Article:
My diet consisted of a Hammer gel every 45 minutes, a Hammer bar every hour, salty soups at aid stations and approximately 20 oz of water per hour mixed with Endurolytes Fizz. I felt great the entire race – minus the leg pains – which speaks volumes about Hammer Nutrition which once again proved to be one of my best friends in a long race.

burning river

That bridge was as “slippery as a stripper’s twat.”  What? Did I really hear that? No – actually, grandmaster competitor, Bruce, had warned the runners in his 56 year-old wake that the wooden bridge was as “slippery as snot.”  Either way – the mud-covered planks bridging wet sections of the Finger Lakes 50 course were hazardous if not treated with extreme caution. Days of rain prior to the race, plus successive mud-covered footsteps from the runners created a most skateable surface.

This was my third annual journey to Hector, NY, in order to run in the Finger Lakes 50 – the best trail race extravaganza I have experienced in the Northeast. Not only does one race through rugged, undulating, wooded terrain, but two nights of camping amongst a small sea of ultrarunners is the norm, making for a well-rounded get the f*** out of the city experience.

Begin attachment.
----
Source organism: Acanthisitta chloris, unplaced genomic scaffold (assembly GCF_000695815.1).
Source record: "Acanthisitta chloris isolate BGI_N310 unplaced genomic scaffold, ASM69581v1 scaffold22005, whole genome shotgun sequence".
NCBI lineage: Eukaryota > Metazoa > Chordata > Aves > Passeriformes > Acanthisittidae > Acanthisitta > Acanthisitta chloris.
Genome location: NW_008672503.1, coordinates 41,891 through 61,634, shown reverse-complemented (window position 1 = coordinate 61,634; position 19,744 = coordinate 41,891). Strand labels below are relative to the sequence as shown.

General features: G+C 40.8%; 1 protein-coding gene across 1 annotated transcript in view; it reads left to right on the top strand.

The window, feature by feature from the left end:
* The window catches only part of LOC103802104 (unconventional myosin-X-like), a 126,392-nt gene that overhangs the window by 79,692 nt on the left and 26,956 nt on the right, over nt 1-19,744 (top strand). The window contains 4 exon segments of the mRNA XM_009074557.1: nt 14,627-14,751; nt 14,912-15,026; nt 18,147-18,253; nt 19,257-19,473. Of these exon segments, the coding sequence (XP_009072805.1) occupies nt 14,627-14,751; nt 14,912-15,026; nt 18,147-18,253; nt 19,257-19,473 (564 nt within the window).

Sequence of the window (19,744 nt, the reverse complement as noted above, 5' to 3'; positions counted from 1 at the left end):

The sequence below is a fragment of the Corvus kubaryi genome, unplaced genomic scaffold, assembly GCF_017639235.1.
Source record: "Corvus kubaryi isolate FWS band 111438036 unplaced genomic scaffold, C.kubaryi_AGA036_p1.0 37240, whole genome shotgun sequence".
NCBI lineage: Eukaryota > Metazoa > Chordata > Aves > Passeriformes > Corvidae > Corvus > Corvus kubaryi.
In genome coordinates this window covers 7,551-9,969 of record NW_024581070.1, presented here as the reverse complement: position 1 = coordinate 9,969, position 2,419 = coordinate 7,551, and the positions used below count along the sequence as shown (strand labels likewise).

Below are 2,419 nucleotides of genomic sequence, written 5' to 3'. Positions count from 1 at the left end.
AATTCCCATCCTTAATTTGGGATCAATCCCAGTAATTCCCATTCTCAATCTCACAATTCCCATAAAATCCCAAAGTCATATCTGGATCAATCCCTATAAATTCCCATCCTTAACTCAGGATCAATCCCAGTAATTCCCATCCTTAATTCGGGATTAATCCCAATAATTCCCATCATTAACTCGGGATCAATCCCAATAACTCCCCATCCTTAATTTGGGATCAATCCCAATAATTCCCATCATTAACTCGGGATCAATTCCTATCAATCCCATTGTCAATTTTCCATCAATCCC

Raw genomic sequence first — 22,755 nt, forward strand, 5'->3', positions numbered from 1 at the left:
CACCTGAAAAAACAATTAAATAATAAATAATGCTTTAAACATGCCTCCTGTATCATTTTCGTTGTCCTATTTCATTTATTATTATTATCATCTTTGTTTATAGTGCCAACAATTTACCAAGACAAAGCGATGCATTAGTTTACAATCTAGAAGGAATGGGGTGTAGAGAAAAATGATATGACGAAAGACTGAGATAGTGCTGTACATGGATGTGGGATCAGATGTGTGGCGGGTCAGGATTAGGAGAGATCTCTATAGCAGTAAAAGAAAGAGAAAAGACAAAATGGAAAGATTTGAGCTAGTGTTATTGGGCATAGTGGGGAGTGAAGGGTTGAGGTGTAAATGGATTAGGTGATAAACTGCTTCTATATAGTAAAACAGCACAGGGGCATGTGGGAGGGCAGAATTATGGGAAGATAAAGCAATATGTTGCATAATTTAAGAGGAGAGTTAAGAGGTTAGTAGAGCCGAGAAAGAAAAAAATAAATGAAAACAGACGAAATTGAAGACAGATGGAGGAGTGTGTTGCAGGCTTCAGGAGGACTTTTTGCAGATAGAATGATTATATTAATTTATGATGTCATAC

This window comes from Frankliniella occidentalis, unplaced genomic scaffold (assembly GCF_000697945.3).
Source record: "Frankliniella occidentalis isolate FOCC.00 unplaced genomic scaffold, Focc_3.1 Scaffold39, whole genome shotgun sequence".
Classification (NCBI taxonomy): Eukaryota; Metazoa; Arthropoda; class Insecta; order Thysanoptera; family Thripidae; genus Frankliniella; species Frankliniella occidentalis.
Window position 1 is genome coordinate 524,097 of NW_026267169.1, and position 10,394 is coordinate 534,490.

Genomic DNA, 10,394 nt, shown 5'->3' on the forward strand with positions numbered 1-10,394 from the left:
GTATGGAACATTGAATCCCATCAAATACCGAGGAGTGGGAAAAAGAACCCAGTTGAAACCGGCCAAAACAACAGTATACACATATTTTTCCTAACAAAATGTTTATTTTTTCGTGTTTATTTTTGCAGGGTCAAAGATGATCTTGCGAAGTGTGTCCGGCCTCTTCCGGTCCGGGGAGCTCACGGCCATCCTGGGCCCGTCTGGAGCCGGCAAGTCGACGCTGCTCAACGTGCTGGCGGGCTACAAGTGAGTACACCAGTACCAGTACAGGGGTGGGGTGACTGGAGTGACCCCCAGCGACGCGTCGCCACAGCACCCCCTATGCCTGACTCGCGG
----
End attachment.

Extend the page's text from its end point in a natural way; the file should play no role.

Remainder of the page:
As opposed to the 2011 and 2012 races, this course was extremely muddy.  Traipsing through the unavoidable mud path added pounds to my running shoes and gaiters.  Midway through the second of three laps, I felt as though I were running in work boots, with concrete plastered to the outside. During the third loop I actually detoured through forested sections in order to avoid further buildup of mudcake.